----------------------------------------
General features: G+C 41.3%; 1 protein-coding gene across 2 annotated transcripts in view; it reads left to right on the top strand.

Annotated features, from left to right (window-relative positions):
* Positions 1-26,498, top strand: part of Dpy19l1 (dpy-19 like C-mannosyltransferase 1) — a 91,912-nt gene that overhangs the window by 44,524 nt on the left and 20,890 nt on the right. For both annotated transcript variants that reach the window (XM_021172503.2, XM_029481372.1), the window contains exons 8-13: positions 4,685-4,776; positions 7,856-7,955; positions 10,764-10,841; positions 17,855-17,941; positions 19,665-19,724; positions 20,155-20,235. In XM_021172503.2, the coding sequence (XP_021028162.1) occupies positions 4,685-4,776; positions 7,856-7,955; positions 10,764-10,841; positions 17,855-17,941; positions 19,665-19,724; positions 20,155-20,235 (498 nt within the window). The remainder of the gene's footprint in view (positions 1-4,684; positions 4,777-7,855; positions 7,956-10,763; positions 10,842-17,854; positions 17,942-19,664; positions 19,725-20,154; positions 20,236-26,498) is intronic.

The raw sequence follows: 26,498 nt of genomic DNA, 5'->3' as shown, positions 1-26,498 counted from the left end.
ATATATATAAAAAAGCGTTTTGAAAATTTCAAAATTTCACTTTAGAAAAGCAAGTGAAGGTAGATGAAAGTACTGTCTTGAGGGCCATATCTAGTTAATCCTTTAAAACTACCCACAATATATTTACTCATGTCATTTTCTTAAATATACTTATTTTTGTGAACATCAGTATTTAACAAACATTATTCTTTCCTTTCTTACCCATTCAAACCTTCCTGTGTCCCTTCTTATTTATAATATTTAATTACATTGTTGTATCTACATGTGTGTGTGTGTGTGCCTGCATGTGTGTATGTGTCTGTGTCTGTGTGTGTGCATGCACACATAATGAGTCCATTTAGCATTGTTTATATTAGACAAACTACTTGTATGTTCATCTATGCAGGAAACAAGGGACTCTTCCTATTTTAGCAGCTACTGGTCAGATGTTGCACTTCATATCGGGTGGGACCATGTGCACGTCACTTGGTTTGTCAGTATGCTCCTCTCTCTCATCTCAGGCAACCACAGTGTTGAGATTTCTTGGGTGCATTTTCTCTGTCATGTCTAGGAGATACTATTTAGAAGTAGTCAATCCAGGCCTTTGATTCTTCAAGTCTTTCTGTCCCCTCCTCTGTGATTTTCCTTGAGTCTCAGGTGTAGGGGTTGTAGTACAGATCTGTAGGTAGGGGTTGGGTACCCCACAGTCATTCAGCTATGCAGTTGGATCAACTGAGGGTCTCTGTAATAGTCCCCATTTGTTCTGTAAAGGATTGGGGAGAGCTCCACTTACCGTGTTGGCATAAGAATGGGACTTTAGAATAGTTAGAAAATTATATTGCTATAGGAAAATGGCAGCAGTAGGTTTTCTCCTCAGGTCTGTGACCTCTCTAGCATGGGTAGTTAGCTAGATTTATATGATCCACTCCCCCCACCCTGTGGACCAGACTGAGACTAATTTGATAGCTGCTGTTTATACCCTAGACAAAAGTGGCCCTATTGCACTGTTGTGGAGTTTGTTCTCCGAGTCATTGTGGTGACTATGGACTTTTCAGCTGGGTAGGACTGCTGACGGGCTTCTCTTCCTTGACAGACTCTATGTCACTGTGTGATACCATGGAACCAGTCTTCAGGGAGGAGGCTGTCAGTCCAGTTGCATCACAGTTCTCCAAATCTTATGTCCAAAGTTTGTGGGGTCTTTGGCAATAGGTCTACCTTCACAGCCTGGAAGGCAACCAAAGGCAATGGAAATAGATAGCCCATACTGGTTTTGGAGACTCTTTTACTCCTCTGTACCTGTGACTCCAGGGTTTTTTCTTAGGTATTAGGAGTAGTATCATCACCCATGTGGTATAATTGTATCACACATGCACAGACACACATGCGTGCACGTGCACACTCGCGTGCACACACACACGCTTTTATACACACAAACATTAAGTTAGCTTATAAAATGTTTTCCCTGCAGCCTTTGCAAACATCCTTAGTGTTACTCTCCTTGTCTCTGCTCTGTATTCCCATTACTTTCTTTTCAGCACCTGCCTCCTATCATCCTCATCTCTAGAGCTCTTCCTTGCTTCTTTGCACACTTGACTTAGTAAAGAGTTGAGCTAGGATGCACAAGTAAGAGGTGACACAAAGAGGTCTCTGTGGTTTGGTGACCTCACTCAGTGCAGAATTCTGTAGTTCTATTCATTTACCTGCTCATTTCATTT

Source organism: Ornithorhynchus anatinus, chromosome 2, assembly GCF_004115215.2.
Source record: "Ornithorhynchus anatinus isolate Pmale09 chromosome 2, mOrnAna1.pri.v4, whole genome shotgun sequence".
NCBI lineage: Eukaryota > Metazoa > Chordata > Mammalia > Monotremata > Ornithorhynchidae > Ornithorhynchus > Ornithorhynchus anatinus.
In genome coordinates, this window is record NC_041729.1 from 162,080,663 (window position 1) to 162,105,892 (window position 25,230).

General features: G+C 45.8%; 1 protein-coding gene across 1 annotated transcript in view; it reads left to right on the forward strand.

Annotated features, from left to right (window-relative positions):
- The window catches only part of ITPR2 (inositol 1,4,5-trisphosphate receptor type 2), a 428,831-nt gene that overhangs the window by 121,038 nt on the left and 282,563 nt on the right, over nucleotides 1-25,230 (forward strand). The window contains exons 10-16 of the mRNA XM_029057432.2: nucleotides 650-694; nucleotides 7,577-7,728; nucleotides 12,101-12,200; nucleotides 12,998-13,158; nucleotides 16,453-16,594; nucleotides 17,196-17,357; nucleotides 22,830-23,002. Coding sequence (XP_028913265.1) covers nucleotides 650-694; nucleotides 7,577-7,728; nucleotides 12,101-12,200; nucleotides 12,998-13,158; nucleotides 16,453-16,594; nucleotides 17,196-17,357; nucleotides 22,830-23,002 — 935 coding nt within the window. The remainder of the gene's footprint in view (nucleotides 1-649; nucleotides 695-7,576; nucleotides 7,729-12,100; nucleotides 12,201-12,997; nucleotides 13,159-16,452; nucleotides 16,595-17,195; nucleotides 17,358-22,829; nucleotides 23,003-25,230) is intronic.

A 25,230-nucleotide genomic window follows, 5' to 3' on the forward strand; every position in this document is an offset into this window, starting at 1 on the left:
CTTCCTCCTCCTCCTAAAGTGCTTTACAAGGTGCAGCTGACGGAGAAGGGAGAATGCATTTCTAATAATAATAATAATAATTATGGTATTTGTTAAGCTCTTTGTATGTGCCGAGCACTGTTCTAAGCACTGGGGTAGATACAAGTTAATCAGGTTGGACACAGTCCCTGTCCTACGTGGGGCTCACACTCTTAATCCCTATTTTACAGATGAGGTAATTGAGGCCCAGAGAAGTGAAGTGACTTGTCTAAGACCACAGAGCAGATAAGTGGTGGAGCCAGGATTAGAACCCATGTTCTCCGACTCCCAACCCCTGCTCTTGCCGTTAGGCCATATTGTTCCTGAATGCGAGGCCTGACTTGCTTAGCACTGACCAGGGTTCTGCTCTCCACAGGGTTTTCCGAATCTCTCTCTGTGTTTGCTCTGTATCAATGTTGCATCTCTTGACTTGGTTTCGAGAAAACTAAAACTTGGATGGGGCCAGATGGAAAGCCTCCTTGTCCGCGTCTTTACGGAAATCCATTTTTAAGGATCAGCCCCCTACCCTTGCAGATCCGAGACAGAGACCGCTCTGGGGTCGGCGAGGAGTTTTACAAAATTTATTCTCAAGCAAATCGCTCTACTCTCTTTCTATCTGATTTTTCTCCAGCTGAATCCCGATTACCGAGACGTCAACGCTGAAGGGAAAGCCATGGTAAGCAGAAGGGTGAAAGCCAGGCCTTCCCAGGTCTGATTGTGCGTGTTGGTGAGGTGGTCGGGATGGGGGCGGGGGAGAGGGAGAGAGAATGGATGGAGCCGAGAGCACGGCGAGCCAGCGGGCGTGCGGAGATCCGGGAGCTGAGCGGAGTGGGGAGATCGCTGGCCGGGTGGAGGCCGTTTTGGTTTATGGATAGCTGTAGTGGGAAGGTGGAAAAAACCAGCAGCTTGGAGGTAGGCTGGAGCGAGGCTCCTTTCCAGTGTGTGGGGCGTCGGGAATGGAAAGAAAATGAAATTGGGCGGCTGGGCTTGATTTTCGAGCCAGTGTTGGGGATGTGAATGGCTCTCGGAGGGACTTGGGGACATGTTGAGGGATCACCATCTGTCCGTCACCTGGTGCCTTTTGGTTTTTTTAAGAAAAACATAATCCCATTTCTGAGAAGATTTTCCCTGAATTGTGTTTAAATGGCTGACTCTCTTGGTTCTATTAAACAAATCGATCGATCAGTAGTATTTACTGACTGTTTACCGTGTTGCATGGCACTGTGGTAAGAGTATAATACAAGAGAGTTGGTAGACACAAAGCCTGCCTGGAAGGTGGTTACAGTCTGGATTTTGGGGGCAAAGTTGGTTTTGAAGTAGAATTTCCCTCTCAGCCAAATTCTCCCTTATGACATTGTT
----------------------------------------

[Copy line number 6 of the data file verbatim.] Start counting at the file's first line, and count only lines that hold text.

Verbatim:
Source organism: Ornithorhynchus anatinus, chromosome 2, assembly GCF_004115215.2.